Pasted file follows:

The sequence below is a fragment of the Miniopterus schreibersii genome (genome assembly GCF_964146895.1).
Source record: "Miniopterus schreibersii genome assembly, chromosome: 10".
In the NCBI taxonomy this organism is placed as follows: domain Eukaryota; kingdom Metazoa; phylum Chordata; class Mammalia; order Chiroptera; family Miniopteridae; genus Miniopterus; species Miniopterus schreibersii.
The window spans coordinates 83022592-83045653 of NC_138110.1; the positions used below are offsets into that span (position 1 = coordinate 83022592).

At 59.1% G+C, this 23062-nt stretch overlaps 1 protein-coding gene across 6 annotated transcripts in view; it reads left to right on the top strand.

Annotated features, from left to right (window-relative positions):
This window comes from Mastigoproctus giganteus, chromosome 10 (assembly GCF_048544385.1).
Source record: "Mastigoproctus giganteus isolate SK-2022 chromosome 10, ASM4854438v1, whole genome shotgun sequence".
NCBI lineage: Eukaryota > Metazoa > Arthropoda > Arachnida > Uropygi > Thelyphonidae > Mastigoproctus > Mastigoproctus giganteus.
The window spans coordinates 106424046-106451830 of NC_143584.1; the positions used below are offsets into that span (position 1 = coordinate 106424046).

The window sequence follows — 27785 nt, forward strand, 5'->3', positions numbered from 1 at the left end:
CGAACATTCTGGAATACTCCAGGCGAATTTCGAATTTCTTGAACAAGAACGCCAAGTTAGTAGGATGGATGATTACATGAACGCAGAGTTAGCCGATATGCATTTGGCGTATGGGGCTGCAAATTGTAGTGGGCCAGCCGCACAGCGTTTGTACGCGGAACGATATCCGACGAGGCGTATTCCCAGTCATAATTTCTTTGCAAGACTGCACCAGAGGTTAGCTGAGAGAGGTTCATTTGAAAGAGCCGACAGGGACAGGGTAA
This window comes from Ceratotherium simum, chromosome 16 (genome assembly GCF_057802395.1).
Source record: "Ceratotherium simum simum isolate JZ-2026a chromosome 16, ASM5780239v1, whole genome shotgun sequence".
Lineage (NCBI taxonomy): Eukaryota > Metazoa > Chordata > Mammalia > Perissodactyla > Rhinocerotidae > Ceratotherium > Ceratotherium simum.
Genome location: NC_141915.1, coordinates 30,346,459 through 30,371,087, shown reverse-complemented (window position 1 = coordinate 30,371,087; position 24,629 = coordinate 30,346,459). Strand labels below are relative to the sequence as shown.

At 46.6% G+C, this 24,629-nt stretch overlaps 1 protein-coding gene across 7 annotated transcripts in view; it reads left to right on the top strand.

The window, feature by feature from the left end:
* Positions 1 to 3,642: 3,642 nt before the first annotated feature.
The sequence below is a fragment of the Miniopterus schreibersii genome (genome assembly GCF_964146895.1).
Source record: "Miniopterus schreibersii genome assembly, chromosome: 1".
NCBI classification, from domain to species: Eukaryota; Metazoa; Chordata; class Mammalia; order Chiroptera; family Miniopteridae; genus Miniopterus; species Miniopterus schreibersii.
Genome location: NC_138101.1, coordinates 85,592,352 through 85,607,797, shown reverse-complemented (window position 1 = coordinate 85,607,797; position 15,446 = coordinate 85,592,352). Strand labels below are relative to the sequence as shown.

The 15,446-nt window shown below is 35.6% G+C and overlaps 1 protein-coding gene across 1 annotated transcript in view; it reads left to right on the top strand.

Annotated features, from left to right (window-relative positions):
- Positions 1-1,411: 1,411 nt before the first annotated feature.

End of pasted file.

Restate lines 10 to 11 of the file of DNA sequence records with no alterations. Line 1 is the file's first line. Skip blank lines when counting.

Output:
The window spans coordinates 106424046-106451830 of NC_143584.1; the positions used below are offsets into that span (position 1 = coordinate 106424046).

The window sequence follows — 27785 nt, forward strand, 5'->3', positions numbered from 1 at the left end: